On 11 July 2011, Catania confirmed to have sold Morimoto to newly promoted Serie A club Novara in a co-ownership bid.[10] Morimoto's season was hampered by injuries which limited the Japanese international to just 18 league appearances, producing four goals. At the end of the season, Novara was relegated to Serie B after placing 19th, and Morimoto officially returned to Catania on 21 June 2012.

On 7 January 2013, Morimoto was loaned to Al Nasr, coached by former Catania manager Walter Zenga. The loan deal expired on 30 June 2013 and the player returned to Sicily.

JEF United

Morimoto signed for J. League Division 2 club JEF United Chiba on 14 August 2013, for an undisclosed fee.[11]

Kawasaki Frontale

On December 24, 2015, Morimoto signed for Kawasaki Frontale on a two-year deal, with the contract starting February 1, 2016.[12]

International career

Morimoto has represented Japan at the under-20 level at both the 2004 AFC Youth Championship and the 2005 FIFA World Youth Championship. In 2008, he was a member of the Japanese national football team for the Beijing Olympics,[13] where the team was eliminated in the preliminary round, losing all three matches and only managing to score one goal.

On 10 October 2009, he made his debut for the senior national team against Scotland, coming on as a substitute for Ryoichi Maeda in a 2–0 win.[2] On 14 October 2009, he made his first start and scored his first goal against Togo in a 5–0 win.[2]

Career statistics


Statistics accurate as of match played 12 November 2016.[14]
Club Season League Cup1 League Cup2 Total
Apps Goals Apps Goals Apps Goals Apps Goals
Tokyo Verdy 1969 2004 224-20244
2005 1811022213
2006 60--60
Total 4651042517
Catania 2006–07 51--51
2007–08 14131-172
2008–09 23712-249
2009–10 27541-316
2010–11 12111-132
Total 811595-9020
Novara 2011–12 18410-194
Total 18410-194
Catania 2012–13 5030-80
Total 5030-80
Al-Nasr 2012–13 13631632210
Total 13631632210
JEF United 2013 12220-142
2014 341022-3612
2015 27530-305
Total 731772-8019
Kawasaki Frontale 2016 1122011143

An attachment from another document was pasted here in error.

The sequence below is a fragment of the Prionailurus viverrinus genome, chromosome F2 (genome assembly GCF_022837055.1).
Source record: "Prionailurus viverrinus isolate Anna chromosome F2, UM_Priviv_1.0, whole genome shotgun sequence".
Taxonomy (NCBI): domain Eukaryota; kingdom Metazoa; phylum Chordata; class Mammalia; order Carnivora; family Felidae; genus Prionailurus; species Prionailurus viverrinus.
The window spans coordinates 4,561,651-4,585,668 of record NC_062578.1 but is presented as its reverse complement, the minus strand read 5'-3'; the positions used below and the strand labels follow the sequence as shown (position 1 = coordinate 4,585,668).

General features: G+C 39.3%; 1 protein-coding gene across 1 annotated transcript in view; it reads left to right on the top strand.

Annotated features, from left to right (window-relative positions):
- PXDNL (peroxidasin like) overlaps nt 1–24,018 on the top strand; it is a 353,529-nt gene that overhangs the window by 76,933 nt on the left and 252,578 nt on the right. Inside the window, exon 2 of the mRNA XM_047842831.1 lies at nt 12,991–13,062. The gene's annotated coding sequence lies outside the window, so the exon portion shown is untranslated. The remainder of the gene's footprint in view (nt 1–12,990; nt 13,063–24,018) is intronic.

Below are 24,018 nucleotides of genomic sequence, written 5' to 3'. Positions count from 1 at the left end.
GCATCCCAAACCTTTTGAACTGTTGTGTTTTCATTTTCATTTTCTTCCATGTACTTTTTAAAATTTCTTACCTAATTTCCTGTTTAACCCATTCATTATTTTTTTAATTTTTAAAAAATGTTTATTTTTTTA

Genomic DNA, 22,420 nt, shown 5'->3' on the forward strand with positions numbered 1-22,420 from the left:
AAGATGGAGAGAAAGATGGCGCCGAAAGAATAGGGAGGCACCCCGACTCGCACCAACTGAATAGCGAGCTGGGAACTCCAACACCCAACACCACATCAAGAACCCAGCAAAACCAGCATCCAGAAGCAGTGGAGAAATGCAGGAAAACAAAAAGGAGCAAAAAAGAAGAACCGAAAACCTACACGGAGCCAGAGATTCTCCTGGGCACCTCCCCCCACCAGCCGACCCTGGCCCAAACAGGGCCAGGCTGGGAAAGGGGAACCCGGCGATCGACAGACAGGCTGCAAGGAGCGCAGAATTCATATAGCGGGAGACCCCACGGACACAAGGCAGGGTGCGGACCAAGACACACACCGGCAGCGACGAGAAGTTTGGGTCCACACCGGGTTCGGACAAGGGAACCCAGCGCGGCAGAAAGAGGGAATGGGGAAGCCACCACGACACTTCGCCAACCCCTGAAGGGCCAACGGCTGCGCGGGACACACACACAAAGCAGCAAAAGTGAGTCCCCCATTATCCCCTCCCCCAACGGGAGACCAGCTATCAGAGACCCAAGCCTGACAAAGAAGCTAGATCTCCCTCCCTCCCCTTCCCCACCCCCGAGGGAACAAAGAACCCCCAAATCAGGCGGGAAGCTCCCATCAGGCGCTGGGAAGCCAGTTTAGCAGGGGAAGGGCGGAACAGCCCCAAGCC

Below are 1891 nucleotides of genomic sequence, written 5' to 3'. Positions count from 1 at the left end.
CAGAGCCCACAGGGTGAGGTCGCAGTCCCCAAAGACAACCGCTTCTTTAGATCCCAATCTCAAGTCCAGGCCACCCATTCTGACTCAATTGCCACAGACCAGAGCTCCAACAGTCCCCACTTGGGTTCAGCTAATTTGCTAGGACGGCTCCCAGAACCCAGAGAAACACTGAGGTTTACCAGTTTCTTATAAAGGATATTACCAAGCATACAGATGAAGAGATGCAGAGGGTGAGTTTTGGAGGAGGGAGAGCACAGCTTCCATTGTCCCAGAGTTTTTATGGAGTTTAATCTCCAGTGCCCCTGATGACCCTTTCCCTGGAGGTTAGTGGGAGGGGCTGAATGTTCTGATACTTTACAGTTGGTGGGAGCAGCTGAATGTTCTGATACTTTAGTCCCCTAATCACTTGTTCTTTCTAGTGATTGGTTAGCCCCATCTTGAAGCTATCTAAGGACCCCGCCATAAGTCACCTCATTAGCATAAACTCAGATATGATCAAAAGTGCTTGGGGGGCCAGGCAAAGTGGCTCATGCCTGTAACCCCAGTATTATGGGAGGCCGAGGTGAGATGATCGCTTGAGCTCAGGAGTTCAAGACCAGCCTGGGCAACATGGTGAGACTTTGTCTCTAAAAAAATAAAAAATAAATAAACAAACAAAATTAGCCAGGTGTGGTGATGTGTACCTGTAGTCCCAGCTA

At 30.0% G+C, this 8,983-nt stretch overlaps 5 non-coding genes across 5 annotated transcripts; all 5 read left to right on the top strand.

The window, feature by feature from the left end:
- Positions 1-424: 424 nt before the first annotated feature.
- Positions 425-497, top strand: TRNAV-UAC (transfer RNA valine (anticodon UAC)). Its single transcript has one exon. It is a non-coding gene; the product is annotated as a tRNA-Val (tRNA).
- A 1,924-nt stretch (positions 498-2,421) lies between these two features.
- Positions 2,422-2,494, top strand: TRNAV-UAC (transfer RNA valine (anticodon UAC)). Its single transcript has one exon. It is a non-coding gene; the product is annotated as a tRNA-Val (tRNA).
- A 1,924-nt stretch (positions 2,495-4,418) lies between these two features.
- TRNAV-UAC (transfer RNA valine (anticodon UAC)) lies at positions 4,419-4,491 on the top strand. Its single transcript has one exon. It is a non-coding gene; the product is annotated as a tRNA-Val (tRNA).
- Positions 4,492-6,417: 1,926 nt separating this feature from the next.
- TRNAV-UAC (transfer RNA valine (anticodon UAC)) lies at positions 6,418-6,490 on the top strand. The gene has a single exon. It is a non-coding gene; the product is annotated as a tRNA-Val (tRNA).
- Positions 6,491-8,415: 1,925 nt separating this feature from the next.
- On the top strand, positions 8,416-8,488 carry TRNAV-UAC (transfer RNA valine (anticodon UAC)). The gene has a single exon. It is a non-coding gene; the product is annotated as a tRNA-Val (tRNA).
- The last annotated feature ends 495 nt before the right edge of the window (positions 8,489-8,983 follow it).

Total 1122011143
Career total 2474926811628463

1Includes Emperor's Cup and Coppa Italia and UAE President's Cup.

2Includes J. League Cup and AFC Champions League.


As of 23 May 2012.

National teamYearAppsGoals
Japan U-20
Japan U-23

Awards and honours


Tokyo Verdy 1969



  1. "FIFA World Cup South Africa 2010: List of Players" (PDF). FIFA. 4 June 2010. p. 16. Retrieved 20 April 2014.
  2. 1 2 3 4 "MORIMOTO Takayuki". Japan National Football Team Database. Retrieved 8 January 2013.
  3. "Morimoto, 15, breaks J-League record". ESPNsoccernet. 5 May 2004. Retrieved 20 July 2006.
  4. "Japan – J-League Awards". Rec.Sport.Soccer Statistics Foundation. Retrieved 20 July 2006.
  5. "Japanese teen Morimoto seals loan move to Italy". Reuters. 23 July 2006. Retrieved 23 July 2006.
  6. "Tactical Formation". Football-Lineups.com. Retrieved 1 February 2007.
  7. Gazzetta dello Sport (27 January 2007). "Morimoto, favola di Catania" (in Italian). Retrieved 28 January 2007.
  8. "Takayuki Morimoto signs new Catania deal". tribalfootball.com. Retrieved 21 December 2008.
  9. "Morimoto Meglio Di Balotelli". goal.com. Retrieved 20 May 2009.
  10. "Takayuki Morimoto al Novara" (in Italian). Calcio Catania. 11 July 2011. Retrieved 11 July 2011.
  11. "Catania confirm Morimoto exit". Yahoo! Eurosport UK. Retrieved 14 August 2013.
  12. "Ex-Catania striker Morimoto moving to Frontale". The Japan Times. Retrieved 24 December 2015.
  13. Goal.com (14 July 2008). "Japan Name Olympic Squad". Retrieved 17 July 2008.
  14. Japan – Takayuki Morimoto – Profile with news, career statistics and history – Soccerway
Wikimedia Commons has media related to Takayuki Morimoto.
This article is issued from Wikipedia - version of the 12/4/2016. The text is available under the Creative Commons Attribution/Share Alike but additional terms may apply for the media files.